Members of a citizens’ group that is opposed to Mayor Nicholas Sacco spoke out at the Jan. 9 commissioners meeting against a $3 million bond ordinance that the commissioners adopted for capital improvements.
The bond issue, an annual measure, will pay for changes to township property, and make various public improvements like adding to or replacing equipment, including computer systems and new vehicles.
Other improvements will affect streets, the sewer system, public parks and buildings, and projects on property owned by the township. Since the ordinance is so broad, Township Administrator Christopher Pianese spoke at the meeting to clarify what the ordinance covers.
Millions for bond
According to Pianese, the bond ordinance is issued yearly. It will require a $159,000 down payment, down from the last issue’s cost of $185,000.
“Annually, we do what we call a multi-purpose ordinance,” Pianese had said at the previous commissioners meeting when the ordinance was introduced. “It’s for streets, sewers, buildings and parks. This is a capital ordinance for all of our capital needs. Capital meaning anything with a five-year life or more. It can [include anything from] a four by four [automobile] which has a 5-year life to putting up a new building which has a 30-year life. It’s an ordinance not funded through the regular budget [which is done through] a capital budget [in order to] pay the bonds over time.”
“This is a capital ordinance for all of our capital needs.” – Township Administrator Chris Pianese
Wainstein, who made an Open Public Records Act (OPRA) request to obtain further information on the bond ordinance, complained that he only received a page and a half of vague information.
“It’s the township’s obligation to have all the documents in the clerk’s office,” said Wainstein. “You are authorizing a bond ordinance for over $3 million and all the plans and the reports and recommendations are not available for public inspection. You’re going to spend $3 million and you can’t justify the expenses.”
Blanch said the cost of the ordinance will cripple taxpayers. Pianese replied it would cripple the taxpayers if they put these projects into the general budget.
“Final plans may not be done yet, we’re just putting the money in place to pay for it,” said Pianese.
Township Attorney Herb Klitzner added that when the town has a complete list of what the ordinance will pay for, more detailed information will be available for the public record.
New homes get tax abatement
Also at the meeting, an ordinance was introduced for a 30-year agreement between the township and Urban Renewal, LLC, who want to develop 122 residential units at 1122 53 St.
That means that the developers are seeking a separate agreement to pay annual revenues to the township rather than regular property taxes. These “in lieu of tax” agreements are popular in some towns because they allow the developer to pay money that goes directly to the town budget, rather than being split among county, town, and school taxes. Developers like these agreements because they know what they’ll be paying each year, rather than being subject to fluctuating taxes.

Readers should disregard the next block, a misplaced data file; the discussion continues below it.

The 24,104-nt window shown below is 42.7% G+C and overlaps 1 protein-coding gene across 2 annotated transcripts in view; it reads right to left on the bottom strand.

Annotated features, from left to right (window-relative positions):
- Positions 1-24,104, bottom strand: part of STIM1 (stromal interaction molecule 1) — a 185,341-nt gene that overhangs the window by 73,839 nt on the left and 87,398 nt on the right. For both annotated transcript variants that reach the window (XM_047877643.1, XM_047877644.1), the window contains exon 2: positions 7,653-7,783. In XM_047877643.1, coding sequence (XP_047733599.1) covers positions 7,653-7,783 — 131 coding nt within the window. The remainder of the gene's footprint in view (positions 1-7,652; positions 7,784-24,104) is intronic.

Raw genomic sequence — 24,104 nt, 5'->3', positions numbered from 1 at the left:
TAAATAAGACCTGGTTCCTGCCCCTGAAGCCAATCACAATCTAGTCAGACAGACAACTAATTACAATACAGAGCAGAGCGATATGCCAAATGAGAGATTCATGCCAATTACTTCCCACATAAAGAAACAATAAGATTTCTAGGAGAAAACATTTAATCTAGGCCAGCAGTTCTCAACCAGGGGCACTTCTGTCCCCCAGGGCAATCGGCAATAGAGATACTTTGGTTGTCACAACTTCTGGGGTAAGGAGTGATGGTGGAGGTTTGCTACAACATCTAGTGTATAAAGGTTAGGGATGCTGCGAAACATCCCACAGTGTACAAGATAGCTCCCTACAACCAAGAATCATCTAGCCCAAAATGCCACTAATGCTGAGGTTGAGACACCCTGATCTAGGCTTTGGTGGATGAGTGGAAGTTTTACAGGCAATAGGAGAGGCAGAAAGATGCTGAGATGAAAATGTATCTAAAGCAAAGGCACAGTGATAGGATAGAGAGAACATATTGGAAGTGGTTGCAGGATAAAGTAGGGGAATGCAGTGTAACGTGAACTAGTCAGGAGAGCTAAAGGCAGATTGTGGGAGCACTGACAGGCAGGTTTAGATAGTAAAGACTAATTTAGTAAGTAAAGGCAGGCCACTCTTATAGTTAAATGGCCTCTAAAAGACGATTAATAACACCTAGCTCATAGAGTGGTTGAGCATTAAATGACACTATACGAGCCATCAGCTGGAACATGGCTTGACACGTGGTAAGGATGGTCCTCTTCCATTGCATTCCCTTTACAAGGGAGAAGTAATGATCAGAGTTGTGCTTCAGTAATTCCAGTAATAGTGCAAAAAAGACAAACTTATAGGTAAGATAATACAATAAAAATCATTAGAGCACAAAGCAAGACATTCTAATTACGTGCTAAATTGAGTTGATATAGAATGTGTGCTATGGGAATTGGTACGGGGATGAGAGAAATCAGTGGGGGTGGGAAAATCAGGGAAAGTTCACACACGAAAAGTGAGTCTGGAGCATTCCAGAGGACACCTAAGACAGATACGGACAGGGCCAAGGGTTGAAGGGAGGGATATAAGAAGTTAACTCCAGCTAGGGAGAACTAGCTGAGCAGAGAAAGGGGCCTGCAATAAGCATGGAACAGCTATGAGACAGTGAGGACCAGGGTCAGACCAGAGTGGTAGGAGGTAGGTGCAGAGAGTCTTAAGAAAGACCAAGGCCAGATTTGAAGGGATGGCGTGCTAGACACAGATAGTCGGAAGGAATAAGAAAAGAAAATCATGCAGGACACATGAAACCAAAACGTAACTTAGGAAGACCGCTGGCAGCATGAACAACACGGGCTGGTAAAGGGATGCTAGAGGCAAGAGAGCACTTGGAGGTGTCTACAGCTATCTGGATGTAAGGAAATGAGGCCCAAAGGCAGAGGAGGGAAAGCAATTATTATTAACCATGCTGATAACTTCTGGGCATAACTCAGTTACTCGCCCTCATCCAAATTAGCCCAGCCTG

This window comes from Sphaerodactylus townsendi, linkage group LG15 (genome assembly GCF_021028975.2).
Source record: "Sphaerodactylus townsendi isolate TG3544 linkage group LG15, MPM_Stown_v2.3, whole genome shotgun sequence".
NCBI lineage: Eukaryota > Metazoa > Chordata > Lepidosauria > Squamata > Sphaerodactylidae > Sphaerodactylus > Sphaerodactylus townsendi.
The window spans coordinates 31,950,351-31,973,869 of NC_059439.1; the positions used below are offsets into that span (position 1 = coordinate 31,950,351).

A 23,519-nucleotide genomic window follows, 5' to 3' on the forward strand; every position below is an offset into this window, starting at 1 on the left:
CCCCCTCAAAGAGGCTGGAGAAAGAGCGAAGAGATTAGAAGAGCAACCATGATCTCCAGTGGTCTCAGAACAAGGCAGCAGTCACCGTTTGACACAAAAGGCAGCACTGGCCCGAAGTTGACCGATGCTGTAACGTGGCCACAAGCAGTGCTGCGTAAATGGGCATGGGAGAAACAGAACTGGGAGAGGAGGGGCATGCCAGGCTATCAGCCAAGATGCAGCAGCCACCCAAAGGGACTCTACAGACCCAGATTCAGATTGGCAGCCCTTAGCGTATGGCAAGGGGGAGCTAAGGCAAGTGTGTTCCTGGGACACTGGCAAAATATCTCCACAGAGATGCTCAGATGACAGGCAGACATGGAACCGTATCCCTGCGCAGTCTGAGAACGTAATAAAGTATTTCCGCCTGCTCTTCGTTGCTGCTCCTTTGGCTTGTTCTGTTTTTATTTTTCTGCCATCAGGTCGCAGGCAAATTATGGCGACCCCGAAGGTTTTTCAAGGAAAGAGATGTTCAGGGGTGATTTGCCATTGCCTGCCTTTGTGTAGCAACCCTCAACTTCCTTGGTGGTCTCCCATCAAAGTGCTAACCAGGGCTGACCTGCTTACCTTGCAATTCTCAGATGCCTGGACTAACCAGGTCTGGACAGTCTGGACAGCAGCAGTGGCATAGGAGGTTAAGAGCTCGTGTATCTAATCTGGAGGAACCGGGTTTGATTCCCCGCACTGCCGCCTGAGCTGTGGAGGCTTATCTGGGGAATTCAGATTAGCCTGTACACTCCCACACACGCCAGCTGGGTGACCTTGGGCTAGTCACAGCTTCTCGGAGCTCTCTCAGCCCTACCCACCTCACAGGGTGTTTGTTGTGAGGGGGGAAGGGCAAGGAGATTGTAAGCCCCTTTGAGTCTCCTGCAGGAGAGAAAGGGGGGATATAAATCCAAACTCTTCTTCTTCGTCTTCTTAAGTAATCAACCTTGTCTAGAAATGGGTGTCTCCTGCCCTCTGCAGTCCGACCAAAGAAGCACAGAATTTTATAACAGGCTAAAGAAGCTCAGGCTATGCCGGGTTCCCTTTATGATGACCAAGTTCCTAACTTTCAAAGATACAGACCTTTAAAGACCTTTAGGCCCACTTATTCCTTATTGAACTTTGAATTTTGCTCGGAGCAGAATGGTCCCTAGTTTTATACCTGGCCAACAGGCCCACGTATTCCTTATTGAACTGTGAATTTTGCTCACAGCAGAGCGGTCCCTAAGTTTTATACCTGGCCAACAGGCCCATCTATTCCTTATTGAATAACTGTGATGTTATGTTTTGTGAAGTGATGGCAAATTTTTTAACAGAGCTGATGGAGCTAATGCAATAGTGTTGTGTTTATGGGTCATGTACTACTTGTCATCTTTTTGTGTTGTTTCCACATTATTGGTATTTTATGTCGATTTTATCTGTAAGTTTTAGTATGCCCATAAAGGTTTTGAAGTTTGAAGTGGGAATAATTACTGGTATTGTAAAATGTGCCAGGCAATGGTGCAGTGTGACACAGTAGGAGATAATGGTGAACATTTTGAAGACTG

However, some residents find tax abatement agreements controversial because it means the developer pays a lower share of county and school taxes than regular residents do.
In other business, Hudson County Animal Enforcement, Inc. of North Bergen was awarded a $145,000 contract for animal control services and an animal control cruelty investigator.
Hugh McGuire, M.A.I. of Jersey City was awarded an $89,500 contract as a professional appraiser to represent the township before the Hudson County Board of Taxation and the State Tax. McGuire will assist the Tax Collector’s office by inspecting all properties where a building permit has been issued, inspect any other property identified by the assessor at $13 per inspection, and provide any other services at $175 per hour.
McEnerney, Brady & Company, LLC of Livingston was awarded an $86,700 contract to perform all services required of the Municipal Auditor.
Boswell McClave Engineering of South Hackensack were awarded a $69,087 contract for professional engineering services.
Funding Group Initiatives, Inc. from Clifton will act as a consultant to assist the township on applications for administration of various county, state and federal opportunities as well as funding sources for a one year contract of $65,400.
All these contracts begin Jan. 1 and end on Dec. 31.
Vision Media Marketing, Inc. was awarded a contract for professional media consulting and relation services starting Jan. 1 for a total of $60,000 in twelve month installments of $5,000. The group, led by Phil and Paul Swibinski, speaks for the township and the schools.
An interlocal agreement was passed with the town of West New York to provide health officer services for $35,000 per year, paid quarterly.
John Lynch, Esq. of Union City was retained as special counsel to provide legal services at the rate of $170 per hour for an amount not to exceed $10,000 which is amended from a resolution passed on April 25, 2012.
An ordinance was adopted and will remain in effect until Dec. 31, 2014 controlling and monitoring handicapped parking spaces. There were 148 handicapped spaces renewed and 17 removed.
An ordinance was introduced setting the salary ranges for Public Works Superintendent with a minimum of $75,000 and maximum of $150,000.
Vanessa Cruz can be reached at firstname.lastname@example.org